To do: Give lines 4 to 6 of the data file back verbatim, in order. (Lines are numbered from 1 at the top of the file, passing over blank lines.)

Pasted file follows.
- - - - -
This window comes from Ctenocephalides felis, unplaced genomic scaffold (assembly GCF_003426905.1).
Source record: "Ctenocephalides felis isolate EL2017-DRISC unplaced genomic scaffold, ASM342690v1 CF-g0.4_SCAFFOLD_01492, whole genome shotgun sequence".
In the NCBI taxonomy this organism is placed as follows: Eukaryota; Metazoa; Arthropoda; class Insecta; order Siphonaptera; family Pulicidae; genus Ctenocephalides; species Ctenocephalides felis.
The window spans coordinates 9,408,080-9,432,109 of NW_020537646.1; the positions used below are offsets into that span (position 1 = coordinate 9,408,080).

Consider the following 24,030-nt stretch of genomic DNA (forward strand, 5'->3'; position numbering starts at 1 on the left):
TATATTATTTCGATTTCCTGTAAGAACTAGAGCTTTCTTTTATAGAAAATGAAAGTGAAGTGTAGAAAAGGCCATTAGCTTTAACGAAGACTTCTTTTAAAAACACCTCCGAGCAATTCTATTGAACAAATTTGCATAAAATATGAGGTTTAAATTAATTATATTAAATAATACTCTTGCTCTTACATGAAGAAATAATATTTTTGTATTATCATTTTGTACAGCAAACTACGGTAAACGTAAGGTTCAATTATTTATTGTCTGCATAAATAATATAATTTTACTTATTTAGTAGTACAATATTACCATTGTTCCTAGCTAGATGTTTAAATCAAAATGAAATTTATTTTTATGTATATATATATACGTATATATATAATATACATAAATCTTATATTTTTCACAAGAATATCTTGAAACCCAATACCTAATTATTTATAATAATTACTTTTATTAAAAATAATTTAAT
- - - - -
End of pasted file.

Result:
The window spans coordinates 9,408,080-9,432,109 of NW_020537646.1; the positions used below are offsets into that span (position 1 = coordinate 9,408,080).

Consider the following 24,030-nt stretch of genomic DNA (forward strand, 5'->3'; position numbering starts at 1 on the left):
TATATTATTTCGATTTCCTGTAAGAACTAGAGCTTTCTTTTATAGAAAATGAAAGTGAAGTGTAGAAAAGGCCATTAGCTTTAACGAAGACTTCTTTTAAAAACACCTCCGAGCAATTCTATTGAACAAATTTGCATAAAATATGAGGTTTAAATTAATTATATTAAATAATACTCTTGCTCTTACATGAAGAAATAATATTTTTGTATTATCATTTTGTACAGCAAACTACGGTAAACGTAAGGTTCAATTATTTATTGTCTGCATAAATAATATAATTTTACTTATTTAGTAGTACAATATTACCATTGTTCCTAGCTAGATGTTTAAATCAAAATGAAATTTATTTTTATGTATATATATATACGTATATATATAATATACATAAATCTTATATTTTTCACAAGAATATCTTGAAACCCAATACCTAATTATTTATAATAATTACTTTTATTAAAAATAATTTAAT